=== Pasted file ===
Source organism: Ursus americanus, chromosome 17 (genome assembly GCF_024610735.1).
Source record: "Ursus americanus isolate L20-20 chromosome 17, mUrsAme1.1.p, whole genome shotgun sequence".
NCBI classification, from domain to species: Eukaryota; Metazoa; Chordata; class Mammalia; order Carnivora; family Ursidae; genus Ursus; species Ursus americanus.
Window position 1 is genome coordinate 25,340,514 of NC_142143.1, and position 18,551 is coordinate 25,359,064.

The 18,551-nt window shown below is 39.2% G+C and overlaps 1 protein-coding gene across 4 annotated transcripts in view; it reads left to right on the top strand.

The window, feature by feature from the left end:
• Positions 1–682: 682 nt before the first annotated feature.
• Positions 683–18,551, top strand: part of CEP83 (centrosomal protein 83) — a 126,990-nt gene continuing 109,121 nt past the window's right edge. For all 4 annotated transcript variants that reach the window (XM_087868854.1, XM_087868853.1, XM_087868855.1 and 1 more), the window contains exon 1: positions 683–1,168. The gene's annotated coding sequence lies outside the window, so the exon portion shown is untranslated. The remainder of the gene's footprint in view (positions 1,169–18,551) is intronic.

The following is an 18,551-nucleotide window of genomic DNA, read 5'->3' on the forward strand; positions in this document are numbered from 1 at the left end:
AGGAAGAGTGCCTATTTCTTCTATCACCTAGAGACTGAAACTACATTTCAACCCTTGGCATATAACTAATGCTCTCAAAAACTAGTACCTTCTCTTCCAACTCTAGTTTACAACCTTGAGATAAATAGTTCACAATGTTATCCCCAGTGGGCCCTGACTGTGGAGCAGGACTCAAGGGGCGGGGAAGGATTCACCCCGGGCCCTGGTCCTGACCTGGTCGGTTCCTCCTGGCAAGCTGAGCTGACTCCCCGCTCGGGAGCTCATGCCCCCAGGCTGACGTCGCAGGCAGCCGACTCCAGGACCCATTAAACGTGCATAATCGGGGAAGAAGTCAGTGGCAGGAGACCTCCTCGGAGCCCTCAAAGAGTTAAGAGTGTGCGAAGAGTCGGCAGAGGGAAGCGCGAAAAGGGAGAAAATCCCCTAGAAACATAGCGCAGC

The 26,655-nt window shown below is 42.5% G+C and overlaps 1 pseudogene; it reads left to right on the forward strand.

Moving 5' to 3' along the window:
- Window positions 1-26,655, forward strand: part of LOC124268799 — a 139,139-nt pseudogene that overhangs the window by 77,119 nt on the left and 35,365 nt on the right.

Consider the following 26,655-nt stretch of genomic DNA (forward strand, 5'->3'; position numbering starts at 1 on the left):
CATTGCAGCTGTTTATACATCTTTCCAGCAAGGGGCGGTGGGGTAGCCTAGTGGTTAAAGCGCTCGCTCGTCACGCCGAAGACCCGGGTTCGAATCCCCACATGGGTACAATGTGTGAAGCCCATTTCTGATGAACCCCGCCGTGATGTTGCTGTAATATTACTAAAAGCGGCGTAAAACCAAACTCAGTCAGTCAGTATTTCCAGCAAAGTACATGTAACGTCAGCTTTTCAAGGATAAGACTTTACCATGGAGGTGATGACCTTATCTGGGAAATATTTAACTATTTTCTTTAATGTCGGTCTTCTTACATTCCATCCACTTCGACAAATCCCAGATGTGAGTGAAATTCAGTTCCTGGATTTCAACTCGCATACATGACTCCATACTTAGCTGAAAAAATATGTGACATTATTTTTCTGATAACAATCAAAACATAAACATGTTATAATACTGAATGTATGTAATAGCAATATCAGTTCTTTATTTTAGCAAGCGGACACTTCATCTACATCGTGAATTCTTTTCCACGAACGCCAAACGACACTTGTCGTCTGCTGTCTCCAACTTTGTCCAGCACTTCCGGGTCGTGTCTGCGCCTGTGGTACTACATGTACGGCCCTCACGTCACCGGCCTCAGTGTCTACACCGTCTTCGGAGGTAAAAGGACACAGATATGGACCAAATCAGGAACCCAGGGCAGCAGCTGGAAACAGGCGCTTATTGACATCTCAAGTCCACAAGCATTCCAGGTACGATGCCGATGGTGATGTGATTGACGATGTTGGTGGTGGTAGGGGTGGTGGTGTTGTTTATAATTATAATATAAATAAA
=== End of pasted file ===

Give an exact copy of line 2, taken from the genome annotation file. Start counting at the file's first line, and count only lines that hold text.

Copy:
Source record: "Ursus americanus isolate L20-20 chromosome 17, mUrsAme1.1.p, whole genome shotgun sequence".